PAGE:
Epigenetic inheritance of elongated phenotypes between generations revealed by individual-cell-based direct observation

Yuichi Wakamoto*, Kenji Yasuda

*Corresponding author for this work

Research output: Contribution to journalArticlepeer-review

6 Citations (Scopus)


A cellular phenotype is considered to be determined not only by genetic information but also by convoluted information on past states of a cell and its ancestors, i.e. hysteresis. This 'hysteretic effect' forms the basis of epigenetic phenomena. To understand these phenomena by which cells transmit certain phenotypes to descendants, it is necessary to observe individual cells and compare the phenotypes of each between generations under stringently controlled environmental conditions. We, therefore, did an individual-cell-based differential assay using Escherichia coli as a model organism. We observed normal-sized isolated cells change into elongated phenotypes, and subsequently measured the transmission of their characteristics between generations. This change occurred when the final length of the normal cells exceeded their cell-length boundary, i.e., 10 νm with 5% probability. Once a cell became elongated, it divided unequally, producing two daughter cells; one was elongated and the other was normal. The elongated daughter transmitted the elongated phenotype to one lineage of the descendants by repeating unequal cell divisions with an average interdivision time half that of the normal phenotype, whereas the normal daughter retained normal phenotypic characteristics. The results suggest one possible non-genetic inheritance of cellular characteristics where phenotypic differences can only be inherited by geometrical information, independent of specific gene regulation.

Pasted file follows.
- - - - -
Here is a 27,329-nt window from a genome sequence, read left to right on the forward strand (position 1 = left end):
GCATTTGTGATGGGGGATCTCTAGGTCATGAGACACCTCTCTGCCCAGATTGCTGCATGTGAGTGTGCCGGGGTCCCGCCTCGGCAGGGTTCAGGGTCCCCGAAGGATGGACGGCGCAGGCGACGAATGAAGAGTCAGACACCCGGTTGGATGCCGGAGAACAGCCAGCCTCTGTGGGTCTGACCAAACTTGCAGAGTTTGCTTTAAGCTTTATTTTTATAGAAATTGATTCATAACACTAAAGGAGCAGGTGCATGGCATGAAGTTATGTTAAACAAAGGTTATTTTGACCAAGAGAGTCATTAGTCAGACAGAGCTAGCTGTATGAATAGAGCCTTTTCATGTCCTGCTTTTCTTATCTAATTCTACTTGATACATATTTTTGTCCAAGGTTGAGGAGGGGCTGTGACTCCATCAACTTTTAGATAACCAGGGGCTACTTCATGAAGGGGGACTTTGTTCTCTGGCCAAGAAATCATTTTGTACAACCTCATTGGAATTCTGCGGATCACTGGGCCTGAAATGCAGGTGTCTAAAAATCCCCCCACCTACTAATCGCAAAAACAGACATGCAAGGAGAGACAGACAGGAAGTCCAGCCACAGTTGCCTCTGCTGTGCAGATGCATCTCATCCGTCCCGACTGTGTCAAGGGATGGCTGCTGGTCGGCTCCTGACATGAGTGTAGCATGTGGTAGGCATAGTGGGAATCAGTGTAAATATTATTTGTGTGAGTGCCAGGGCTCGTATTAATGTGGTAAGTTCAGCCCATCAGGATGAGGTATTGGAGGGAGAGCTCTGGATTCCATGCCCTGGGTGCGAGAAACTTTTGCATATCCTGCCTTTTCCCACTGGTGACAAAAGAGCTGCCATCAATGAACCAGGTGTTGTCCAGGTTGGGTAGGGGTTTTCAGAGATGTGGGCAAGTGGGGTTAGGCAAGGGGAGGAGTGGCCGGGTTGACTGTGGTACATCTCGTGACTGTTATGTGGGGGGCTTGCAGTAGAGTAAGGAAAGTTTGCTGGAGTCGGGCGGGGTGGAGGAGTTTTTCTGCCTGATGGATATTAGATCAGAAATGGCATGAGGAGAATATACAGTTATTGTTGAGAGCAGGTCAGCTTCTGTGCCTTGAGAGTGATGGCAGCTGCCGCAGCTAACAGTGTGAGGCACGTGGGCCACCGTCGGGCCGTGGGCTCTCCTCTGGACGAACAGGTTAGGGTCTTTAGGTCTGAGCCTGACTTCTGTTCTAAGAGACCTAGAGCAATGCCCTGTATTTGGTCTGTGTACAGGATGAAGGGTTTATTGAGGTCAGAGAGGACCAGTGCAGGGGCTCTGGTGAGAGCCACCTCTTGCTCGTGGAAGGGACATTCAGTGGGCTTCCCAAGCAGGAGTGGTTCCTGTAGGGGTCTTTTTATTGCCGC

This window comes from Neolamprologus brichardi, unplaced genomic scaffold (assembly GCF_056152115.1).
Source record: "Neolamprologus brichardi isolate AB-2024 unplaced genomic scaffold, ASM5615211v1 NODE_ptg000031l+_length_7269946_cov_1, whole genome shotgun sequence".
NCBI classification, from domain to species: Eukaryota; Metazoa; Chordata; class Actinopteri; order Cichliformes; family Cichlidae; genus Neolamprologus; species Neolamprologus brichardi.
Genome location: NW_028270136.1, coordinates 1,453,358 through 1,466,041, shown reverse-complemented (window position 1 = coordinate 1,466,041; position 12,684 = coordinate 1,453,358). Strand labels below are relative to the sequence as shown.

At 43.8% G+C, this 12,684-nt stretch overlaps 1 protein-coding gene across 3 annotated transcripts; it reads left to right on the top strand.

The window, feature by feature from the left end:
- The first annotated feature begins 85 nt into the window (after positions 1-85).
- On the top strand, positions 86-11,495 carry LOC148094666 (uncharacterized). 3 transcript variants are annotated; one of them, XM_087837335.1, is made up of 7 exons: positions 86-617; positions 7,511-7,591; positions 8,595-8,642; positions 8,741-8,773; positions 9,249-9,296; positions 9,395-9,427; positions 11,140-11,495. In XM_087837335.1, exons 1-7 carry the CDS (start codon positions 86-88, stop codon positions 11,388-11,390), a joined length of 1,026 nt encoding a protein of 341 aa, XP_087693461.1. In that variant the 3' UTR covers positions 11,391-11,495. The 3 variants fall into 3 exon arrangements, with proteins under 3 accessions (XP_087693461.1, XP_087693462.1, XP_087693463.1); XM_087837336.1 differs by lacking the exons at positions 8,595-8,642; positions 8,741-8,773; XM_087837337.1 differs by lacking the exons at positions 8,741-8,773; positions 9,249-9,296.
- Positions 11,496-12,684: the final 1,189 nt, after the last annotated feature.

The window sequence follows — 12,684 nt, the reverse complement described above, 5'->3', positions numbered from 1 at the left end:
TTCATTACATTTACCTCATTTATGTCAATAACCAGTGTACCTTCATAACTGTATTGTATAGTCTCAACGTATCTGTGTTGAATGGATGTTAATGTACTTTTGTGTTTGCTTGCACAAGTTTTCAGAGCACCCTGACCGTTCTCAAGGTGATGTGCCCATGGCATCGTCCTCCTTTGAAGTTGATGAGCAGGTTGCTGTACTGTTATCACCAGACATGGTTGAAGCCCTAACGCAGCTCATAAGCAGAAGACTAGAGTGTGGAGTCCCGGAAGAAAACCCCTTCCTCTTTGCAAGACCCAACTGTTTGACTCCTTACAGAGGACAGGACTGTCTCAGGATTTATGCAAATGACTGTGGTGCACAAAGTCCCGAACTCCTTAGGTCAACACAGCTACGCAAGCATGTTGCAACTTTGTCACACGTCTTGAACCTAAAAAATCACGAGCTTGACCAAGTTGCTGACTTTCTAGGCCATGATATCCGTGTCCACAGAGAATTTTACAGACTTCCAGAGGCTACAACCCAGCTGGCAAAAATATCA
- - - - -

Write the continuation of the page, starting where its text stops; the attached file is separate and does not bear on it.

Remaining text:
Original languageEnglish
Article numberS09
Pages (from-to)3171-3177
Number of pages7
JournalMeasurement Science and Technology
Issue number12
Publication statusPublished - 2006 Dec 1
Externally publishedYes


  • Elongated phenotypes
  • Epigenetic inheritance
  • Escherichia coli
  • Hysteresis
  • Individual-cell-based direct observation
  • Microchamber
  • Non-genetic inheritance
  • Optical trapping

ASJC Scopus subject areas

  • Instrumentation
  • Engineering (miscellaneous)
  • Applied Mathematics


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